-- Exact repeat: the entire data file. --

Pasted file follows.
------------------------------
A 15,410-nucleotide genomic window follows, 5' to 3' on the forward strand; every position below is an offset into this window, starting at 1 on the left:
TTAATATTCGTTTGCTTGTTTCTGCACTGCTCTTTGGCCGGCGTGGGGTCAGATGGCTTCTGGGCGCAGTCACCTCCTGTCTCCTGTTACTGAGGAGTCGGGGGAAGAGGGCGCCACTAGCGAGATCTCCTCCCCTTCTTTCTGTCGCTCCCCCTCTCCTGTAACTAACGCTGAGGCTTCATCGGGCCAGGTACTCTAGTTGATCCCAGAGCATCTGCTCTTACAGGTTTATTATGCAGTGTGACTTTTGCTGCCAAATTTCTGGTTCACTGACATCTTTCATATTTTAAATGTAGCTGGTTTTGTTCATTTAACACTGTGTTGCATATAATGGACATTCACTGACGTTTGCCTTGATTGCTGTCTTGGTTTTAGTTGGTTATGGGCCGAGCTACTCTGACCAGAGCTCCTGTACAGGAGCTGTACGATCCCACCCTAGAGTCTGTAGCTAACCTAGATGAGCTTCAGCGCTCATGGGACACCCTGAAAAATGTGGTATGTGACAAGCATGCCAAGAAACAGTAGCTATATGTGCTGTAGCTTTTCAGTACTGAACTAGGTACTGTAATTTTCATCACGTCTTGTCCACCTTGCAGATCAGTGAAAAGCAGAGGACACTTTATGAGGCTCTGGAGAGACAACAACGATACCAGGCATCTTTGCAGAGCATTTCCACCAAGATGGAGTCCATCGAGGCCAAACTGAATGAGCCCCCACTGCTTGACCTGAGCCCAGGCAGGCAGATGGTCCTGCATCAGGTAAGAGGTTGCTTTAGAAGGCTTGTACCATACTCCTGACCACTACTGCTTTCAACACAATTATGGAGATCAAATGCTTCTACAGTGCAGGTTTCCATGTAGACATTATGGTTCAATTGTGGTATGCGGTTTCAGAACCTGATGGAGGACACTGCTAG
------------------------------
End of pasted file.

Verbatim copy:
A 15,410-nucleotide genomic window follows, 5' to 3' on the forward strand; every position below is an offset into this window, starting at 1 on the left:
TTAATATTCGTTTGCTTGTTTCTGCACTGCTCTTTGGCCGGCGTGGGGTCAGATGGCTTCTGGGCGCAGTCACCTCCTGTCTCCTGTTACTGAGGAGTCGGGGGAAGAGGGCGCCACTAGCGAGATCTCCTCCCCTTCTTTCTGTCGCTCCCCCTCTCCTGTAACTAACGCTGAGGCTTCATCGGGCCAGGTACTCTAGTTGATCCCAGAGCATCTGCTCTTACAGGTTTATTATGCAGTGTGACTTTTGCTGCCAAATTTCTGGTTCACTGACATCTTTCATATTTTAAATGTAGCTGGTTTTGTTCATTTAACACTGTGTTGCATATAATGGACATTCACTGACGTTTGCCTTGATTGCTGTCTTGGTTTTAGTTGGTTATGGGCCGAGCTACTCTGACCAGAGCTCCTGTACAGGAGCTGTACGATCCCACCCTAGAGTCTGTAGCTAACCTAGATGAGCTTCAGCGCTCATGGGACACCCTGAAAAATGTGGTATGTGACAAGCATGCCAAGAAACAGTAGCTATATGTGCTGTAGCTTTTCAGTACTGAACTAGGTACTGTAATTTTCATCACGTCTTGTCCACCTTGCAGATCAGTGAAAAGCAGAGGACACTTTATGAGGCTCTGGAGAGACAACAACGATACCAGGCATCTTTGCAGAGCATTTCCACCAAGATGGAGTCCATCGAGGCCAAACTGAATGAGCCCCCACTGCTTGACCTGAGCCCAGGCAGGCAGATGGTCCTGCATCAGGTAAGAGGTTGCTTTAGAAGGCTTGTACCATACTCCTGACCACTACTGCTTTCAACACAATTATGGAGATCAAATGCTTCTACAGTGCAGGTTTCCATGTAGACATTATGGTTCAATTGTGGTATGCGGTTTCAGAACCTGATGGAGGACACTGCTAG